Production lines are being modified to keep workers apart, with plastic shields, curtains and full protective equipment. In some cases, procedures are being modified to maintain distancing. Equipment and tools are being disinfected regularly, and thoroughly cleaned between shifts.
Those procedures could mean about a 12.5 percent loss in productivity per shift, analysts say, a point that may not be important for now, with demand remaining depressed. “’Full capacity’ is likely to be significantly changed,” said Mark Fulthorpe of IHS, who added that an hour per shift would be dedicated to maintenance and hygiene.
At the same time, “work from home” for white-collar workers is increasingly being seen as a long-term solution rather than a temporary remedy. PSA Group, which had been pushing many workers to telecommute before the crisis, said it would make the option available to 80,000 of its 200,000 employees worldwide. Yann Vincent, the group’s director of human resources, portrays it as a quality of life issue that will allow workers a greater choice of places to live.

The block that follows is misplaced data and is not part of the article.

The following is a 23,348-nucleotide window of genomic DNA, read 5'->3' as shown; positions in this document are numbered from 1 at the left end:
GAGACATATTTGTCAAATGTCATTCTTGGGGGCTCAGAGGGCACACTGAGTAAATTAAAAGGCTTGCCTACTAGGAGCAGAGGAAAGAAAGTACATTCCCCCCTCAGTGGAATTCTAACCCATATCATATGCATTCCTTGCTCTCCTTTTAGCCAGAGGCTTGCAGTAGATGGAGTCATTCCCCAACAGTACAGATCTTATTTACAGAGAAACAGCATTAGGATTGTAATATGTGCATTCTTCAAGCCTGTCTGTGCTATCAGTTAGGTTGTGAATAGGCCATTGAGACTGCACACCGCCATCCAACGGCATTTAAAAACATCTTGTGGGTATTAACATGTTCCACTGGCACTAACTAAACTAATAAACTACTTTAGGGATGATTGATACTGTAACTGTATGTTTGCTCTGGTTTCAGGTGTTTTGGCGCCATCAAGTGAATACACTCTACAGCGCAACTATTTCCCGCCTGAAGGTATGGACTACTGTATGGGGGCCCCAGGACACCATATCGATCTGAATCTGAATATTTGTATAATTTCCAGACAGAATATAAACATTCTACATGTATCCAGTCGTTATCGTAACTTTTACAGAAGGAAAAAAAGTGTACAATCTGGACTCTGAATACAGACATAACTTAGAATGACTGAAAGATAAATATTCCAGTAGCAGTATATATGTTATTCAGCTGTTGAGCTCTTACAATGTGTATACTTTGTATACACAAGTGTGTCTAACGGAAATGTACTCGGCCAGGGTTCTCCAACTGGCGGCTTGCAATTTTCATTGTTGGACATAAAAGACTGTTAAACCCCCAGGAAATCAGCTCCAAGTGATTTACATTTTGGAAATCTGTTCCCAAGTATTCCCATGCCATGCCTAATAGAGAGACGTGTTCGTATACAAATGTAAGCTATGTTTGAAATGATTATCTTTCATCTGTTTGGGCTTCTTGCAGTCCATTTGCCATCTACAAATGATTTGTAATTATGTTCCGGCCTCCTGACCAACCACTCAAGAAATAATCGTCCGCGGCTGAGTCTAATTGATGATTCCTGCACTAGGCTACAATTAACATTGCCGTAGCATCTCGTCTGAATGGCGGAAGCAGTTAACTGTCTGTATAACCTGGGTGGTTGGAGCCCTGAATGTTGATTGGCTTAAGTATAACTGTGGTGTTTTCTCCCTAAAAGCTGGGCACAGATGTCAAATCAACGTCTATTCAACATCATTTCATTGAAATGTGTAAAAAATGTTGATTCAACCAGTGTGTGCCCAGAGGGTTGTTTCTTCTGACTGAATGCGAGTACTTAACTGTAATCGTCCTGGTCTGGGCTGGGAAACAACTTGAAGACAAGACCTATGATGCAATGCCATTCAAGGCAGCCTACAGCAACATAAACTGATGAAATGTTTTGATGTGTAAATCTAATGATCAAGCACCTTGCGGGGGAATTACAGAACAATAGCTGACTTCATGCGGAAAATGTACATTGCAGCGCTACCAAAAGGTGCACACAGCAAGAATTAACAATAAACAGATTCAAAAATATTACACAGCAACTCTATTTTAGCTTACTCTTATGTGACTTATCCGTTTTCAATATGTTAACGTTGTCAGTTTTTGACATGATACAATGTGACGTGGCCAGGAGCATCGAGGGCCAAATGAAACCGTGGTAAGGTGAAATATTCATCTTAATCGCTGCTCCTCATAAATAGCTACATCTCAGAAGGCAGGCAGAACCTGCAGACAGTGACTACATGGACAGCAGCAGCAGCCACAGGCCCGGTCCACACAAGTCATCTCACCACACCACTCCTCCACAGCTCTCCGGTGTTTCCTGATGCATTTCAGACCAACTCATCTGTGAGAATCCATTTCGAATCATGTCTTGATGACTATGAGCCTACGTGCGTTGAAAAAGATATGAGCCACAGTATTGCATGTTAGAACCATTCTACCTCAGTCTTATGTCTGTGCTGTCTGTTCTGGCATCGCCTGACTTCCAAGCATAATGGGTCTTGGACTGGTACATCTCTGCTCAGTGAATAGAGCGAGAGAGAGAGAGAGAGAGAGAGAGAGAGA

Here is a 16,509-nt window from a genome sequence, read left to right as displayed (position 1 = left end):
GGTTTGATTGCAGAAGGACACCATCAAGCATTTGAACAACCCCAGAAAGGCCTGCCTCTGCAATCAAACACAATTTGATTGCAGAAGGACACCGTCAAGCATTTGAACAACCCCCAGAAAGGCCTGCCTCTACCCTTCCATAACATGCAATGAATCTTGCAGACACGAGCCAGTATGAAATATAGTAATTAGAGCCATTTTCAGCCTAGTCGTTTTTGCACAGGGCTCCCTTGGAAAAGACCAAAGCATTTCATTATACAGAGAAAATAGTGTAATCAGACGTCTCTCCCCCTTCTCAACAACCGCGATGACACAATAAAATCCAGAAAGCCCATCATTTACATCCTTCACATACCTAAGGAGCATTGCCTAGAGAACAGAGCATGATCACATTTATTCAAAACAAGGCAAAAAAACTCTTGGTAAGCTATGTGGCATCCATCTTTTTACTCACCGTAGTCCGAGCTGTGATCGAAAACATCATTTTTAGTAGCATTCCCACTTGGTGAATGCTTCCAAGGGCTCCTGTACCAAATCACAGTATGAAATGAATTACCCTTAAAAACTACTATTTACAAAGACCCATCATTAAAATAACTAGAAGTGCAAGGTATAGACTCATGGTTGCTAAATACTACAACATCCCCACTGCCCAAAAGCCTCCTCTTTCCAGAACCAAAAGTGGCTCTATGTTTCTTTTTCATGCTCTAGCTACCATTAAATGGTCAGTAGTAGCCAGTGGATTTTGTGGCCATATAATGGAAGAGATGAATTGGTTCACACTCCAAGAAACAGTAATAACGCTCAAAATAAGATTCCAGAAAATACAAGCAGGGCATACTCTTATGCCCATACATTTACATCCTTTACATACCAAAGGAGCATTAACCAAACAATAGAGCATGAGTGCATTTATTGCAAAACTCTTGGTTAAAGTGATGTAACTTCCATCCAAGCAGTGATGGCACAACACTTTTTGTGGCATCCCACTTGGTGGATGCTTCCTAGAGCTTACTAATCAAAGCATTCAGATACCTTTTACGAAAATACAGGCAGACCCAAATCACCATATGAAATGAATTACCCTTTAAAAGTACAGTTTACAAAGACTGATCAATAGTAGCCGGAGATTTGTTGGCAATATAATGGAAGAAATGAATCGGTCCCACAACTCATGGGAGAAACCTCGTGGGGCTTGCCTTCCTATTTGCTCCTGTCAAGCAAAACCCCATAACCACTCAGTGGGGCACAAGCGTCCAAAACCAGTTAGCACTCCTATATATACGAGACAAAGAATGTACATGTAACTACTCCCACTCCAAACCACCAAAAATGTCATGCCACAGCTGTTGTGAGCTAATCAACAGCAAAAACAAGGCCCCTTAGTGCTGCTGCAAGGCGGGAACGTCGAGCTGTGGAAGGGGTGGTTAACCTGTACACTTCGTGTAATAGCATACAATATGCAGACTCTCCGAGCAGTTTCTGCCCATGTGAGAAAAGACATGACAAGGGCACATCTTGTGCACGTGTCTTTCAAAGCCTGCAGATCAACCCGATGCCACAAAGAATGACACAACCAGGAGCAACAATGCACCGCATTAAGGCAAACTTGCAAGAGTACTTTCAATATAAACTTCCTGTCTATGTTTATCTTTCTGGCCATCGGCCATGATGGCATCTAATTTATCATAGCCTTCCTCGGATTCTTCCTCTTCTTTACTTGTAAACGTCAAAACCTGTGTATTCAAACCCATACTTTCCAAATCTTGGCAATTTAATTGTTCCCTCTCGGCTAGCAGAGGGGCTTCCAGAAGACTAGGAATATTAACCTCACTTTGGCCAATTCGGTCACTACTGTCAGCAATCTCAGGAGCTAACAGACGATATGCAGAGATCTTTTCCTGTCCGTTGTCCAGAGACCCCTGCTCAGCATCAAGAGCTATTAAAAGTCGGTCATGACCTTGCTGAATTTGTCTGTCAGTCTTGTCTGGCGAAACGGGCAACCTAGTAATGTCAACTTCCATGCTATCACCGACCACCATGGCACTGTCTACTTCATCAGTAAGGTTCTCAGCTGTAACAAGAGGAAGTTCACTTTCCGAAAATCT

Mercedes-Benz workers at its U.S. headquarters will work from home until the end of this year – and possibly longer, U.S. CEO Nicholas Sparks told Automotive News Europe sister publication Automotive News in May. “We are able to function effectively and it gives people an opportunity” for better work-life balance, he said, describing the policy as a “trial” without a firm expiration.
Tschiesner said he was surprised at how well the auto industry took to telecommuting, and said it would have benefits in the future. “The digital way of working has gone smoothly,” he said, adding that it has meant shorter, more productive meetings and faster decision-making.
“I hope some of the top managers are saying, ‘Let’s keep some of the good things from the crisis in terms of being faster.’ The automotive industry in the past was relatively slow in analytical things, such as decision-making, because of lots of pre-discussion. I think now we’re seeing a completely different management style.”
Because the pandemic is not over, automakers, suppliers and analysts are hesitant to make predictions. All agree, however, that there are opportunities and lessons to be learned as the industry struggles to navigate shifts in powertrains, profit centers, ownership and connectivity.
“The level of structural change at this point is tremendous,” Tschiesner said. “In a way, the coronavirus crisis could be a catalyst event, that this transition is managed faster and even more focused.”